The Abstractness and Beauty of Lament

The Theatre of Cruelty performed its new “naked” play Lament on the scene of Hausmania cultural centre in Oslo. Following the traditions of Jerzy Grotowski’s “poor theatre” and the physical theatre of Antonin Artaud, the director of the Theatre of Cruelty Lars Øyno made arguably the most honest and experimental piece in the whole 25 years of the theatre’s existence.

To start with, the play is so abstract, it can mean almost anything. At the same time it has the starting point: we know that two women on the stage in simple robes, played by Sara Fellmann and Hanne Dieserud, are Mary, the mother of Jesus, and Maria Magdalena. They are mourning over the death of the Saviour. We can hear them pronouncing “Christ” from time to time. The two women go through all the stages of despair and pain. They cry, they weep, they moan, wail, squawk and groan. They are making convulsive movements as though they are on the verge of insanity.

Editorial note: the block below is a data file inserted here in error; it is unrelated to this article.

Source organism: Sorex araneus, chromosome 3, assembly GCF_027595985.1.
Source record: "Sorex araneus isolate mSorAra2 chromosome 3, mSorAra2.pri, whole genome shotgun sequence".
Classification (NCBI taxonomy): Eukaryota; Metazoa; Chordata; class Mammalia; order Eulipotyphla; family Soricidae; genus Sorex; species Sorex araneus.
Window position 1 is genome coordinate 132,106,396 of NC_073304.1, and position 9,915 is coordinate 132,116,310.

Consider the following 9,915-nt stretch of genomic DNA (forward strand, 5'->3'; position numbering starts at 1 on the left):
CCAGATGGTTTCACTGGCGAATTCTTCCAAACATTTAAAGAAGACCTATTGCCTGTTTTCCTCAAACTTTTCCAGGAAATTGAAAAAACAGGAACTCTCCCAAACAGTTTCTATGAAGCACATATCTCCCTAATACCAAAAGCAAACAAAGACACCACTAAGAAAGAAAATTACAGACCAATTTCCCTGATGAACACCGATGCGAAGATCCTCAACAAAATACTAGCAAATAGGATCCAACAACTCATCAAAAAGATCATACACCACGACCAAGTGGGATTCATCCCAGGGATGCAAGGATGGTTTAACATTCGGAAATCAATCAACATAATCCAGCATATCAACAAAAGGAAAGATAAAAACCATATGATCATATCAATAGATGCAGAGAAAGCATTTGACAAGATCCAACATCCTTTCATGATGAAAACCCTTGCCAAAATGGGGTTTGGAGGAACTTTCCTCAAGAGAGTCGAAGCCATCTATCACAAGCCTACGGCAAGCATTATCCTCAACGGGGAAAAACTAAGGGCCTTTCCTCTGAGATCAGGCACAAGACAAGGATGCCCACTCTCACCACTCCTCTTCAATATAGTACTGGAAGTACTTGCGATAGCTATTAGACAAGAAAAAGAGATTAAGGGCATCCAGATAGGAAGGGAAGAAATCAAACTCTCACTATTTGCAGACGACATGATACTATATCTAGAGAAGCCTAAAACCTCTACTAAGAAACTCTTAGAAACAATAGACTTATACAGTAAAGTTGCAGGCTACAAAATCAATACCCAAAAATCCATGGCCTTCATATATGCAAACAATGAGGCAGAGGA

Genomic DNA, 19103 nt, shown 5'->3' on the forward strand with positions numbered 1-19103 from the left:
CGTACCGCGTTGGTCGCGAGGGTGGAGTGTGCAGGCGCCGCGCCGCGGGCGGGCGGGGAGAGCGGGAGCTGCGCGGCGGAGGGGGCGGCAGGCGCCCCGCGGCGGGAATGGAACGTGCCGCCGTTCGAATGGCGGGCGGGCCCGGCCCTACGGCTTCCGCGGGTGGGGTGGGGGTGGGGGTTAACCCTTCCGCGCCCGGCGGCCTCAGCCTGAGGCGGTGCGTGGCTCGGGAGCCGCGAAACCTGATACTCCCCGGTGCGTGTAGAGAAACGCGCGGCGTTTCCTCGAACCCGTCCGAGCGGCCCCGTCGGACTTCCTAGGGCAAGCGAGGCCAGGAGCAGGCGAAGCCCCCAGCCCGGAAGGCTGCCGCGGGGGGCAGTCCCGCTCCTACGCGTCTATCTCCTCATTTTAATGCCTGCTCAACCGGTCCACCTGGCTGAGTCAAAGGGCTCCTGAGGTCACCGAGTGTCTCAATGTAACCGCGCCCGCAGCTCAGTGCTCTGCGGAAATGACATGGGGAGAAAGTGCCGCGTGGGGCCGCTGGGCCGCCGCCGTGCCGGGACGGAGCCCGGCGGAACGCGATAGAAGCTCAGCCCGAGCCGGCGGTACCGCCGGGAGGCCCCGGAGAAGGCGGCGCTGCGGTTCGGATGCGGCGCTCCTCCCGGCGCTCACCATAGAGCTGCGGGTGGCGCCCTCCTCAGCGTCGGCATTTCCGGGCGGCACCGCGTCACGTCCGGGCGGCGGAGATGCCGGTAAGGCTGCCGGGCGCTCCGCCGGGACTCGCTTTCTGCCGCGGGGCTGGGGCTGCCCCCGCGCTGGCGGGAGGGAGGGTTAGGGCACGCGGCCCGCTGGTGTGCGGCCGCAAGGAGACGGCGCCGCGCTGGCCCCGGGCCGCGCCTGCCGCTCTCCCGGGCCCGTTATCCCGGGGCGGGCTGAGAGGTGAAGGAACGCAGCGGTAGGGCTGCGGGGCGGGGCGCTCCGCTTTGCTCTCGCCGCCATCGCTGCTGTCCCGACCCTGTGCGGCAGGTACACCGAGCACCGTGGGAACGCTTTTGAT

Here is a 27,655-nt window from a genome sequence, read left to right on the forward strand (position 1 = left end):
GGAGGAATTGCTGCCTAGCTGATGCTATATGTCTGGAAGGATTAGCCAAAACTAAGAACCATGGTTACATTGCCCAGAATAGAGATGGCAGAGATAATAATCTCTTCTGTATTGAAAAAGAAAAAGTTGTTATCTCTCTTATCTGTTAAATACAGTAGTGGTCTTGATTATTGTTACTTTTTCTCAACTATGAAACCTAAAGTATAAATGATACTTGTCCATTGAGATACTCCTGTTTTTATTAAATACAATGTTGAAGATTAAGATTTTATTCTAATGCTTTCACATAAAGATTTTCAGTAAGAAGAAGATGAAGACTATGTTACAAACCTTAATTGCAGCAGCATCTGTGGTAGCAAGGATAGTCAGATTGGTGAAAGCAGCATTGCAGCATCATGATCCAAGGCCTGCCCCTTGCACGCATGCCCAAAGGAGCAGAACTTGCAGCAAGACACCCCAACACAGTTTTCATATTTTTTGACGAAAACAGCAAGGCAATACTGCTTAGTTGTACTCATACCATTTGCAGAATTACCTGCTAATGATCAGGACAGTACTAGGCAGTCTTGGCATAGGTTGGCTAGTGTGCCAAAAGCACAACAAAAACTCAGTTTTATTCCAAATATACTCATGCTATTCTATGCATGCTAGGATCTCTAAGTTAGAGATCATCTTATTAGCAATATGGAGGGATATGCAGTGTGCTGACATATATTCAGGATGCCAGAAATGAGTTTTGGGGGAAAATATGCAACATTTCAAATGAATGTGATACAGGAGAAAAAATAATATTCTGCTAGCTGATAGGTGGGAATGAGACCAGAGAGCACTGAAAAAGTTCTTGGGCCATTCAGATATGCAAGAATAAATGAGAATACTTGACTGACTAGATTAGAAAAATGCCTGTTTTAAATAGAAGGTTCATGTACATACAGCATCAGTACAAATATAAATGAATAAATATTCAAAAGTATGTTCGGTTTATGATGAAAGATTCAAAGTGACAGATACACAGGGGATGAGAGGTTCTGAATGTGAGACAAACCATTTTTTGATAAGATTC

In the beginning it seems, there is no plot, no sequence of actions. Just an improvisation. But after half an hour the spectator clearly hears the melody of the play. It has certain logic, it definitely makes sense. Only the meaning is individual for each particular person. The interpretation is the task for the viewer. In the Theatre of Cruelty the audience is an active participant of the action. The brain is working constantly: What does this cry mean? What is the reason for this movement? What are they trying to say by these sounds and actions? The subconscious is working.

The audience is in permanent thinking process during Lament, but it is not involved in the performance. We are looking at these two women but we can not “touch” them. They are telling the story, but their addressees are not us. Probably, they are speaking to God or, maybe, to each other.

 

Lament invokes the inner, hidden feelings of every human being, makes people sympathize and care. One of the main values of being human is the ability to appear compassionate and empathic. We watch the women’s mourn and we recognize ourselves in their sorrow and sadness. This play is about basic laws of human existence. It is about life and, despite the gloominess and cruelty, Lament is celebrating life.

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